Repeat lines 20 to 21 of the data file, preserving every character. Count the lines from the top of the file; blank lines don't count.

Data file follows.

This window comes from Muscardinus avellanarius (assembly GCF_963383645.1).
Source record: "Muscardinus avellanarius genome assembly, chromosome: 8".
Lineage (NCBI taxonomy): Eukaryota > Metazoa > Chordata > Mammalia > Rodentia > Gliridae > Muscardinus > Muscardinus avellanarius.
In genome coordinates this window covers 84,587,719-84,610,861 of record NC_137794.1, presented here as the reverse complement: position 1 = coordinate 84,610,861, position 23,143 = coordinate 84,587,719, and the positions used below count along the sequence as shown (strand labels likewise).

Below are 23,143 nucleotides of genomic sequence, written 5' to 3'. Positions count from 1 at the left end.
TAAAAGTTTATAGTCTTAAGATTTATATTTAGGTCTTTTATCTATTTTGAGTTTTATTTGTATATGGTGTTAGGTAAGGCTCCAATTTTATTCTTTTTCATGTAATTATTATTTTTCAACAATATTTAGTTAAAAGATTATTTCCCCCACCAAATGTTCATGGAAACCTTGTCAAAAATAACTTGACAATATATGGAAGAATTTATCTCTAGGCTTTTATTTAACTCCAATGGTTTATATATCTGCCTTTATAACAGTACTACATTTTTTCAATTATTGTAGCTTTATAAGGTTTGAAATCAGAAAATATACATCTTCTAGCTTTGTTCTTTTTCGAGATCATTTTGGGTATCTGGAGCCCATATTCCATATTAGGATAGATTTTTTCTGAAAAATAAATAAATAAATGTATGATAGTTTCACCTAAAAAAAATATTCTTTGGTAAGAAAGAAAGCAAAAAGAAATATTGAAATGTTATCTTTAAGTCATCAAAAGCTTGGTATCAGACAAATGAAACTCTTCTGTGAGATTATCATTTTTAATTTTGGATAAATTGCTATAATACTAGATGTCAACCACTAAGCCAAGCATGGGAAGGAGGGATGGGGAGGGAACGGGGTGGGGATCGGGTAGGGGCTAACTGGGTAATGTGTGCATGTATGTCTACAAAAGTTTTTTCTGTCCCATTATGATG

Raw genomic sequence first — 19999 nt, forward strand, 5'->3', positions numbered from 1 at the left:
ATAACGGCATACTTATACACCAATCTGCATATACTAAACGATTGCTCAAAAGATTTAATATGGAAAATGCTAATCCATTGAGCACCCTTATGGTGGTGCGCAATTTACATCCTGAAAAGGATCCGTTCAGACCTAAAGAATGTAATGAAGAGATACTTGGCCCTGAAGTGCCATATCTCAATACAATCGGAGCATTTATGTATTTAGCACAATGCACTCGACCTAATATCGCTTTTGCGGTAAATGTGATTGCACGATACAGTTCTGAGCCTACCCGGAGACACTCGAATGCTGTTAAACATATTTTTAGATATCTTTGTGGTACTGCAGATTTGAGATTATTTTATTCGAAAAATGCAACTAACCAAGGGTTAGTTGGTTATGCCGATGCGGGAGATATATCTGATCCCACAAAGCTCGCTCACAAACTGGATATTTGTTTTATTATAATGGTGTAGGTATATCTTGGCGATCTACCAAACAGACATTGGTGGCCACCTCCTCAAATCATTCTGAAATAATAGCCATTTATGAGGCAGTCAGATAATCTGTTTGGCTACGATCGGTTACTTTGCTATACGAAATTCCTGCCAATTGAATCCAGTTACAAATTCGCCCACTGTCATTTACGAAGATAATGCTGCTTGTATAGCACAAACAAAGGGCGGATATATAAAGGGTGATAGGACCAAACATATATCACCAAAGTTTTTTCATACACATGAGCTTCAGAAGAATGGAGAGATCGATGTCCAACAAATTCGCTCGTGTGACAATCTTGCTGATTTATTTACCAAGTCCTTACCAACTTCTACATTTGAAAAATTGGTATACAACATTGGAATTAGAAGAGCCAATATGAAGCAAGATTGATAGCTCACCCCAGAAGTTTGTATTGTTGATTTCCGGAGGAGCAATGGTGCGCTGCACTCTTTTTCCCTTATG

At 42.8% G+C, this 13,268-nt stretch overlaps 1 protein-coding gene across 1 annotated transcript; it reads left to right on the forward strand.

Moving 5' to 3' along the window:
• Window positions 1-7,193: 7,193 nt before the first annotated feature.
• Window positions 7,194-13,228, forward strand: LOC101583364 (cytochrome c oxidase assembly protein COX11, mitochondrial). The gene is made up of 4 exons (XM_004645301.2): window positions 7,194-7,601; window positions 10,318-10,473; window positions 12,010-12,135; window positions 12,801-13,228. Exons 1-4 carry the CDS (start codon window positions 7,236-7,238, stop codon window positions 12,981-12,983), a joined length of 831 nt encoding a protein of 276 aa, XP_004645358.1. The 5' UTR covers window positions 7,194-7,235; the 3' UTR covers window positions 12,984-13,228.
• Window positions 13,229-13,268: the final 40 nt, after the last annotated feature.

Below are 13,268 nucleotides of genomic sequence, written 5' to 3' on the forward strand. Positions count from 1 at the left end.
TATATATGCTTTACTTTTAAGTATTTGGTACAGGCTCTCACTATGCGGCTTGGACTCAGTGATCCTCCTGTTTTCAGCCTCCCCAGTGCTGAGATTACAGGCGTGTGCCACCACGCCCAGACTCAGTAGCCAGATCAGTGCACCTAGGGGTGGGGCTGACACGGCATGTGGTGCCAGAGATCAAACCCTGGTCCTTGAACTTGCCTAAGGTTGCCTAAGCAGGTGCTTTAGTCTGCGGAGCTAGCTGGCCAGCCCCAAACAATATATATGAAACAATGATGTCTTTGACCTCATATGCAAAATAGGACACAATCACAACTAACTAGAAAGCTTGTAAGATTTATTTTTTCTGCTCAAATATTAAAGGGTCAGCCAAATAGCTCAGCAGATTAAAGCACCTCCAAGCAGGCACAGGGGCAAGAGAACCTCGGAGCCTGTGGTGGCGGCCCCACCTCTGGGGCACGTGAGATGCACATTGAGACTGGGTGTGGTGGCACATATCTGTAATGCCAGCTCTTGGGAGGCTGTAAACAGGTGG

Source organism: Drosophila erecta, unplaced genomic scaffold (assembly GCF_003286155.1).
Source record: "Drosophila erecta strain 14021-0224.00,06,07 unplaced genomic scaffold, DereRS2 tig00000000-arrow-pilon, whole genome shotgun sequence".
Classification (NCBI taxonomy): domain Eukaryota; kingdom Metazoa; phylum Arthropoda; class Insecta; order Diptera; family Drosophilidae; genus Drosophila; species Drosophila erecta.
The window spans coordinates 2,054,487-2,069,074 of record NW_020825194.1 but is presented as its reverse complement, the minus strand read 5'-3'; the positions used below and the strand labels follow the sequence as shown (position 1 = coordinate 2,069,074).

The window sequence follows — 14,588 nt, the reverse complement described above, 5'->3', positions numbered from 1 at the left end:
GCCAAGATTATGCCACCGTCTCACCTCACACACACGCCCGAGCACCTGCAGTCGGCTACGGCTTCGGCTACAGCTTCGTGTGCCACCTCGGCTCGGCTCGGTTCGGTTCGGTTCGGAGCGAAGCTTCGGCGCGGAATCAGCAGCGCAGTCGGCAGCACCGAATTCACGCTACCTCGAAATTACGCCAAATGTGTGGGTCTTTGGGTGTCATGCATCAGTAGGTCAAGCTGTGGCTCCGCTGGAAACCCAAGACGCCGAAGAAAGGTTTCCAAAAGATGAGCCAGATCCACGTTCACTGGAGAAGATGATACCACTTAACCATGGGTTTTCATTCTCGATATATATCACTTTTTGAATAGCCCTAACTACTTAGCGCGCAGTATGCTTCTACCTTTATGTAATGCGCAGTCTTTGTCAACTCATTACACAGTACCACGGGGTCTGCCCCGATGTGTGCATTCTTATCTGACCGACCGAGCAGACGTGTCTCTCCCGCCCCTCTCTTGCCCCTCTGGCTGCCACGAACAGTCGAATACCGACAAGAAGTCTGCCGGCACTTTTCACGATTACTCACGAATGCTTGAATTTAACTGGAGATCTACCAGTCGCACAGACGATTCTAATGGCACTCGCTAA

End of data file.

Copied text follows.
The window sequence follows — 14,588 nt, the reverse complement described above, 5'->3', positions numbered from 1 at the left end:
GCCAAGATTATGCCACCGTCTCACCTCACACACACGCCCGAGCACCTGCAGTCGGCTACGGCTTCGGCTACAGCTTCGTGTGCCACCTCGGCTCGGCTCGGTTCGGTTCGGTTCGGAGCGAAGCTTCGGCGCGGAATCAGCAGCGCAGTCGGCAGCACCGAATTCACGCTACCTCGAAATTACGCCAAATGTGTGGGTCTTTGGGTGTCATGCATCAGTAGGTCAAGCTGTGGCTCCGCTGGAAACCCAAGACGCCGAAGAAAGGTTTCCAAAAGATGAGCCAGATCCACGTTCACTGGAGAAGATGATACCACTTAACCATGGGTTTTCATTCTCGATATATATCACTTTTTGAATAGCCCTAACTACTTAGCGCGCAGTATGCTTCTACCTTTATGTAATGCGCAGTCTTTGTCAACTCATTACACAGTACCACGGGGTCTGCCCCGATGTGTGCATTCTTATCTGACCGACCGAGCAGACGTGTCTCTCCCGCCCCTCTCTTGCCCCTCTGGCTGCCACGAACAGTCGAATACCGACAAGAAGTCTGCCGGCACTTTTCACGATTACTCACGAATGCTTGAATTTAACTGGAGATCTACCAGTCGCACAGACGATTCTAATGGCACTCGCTAA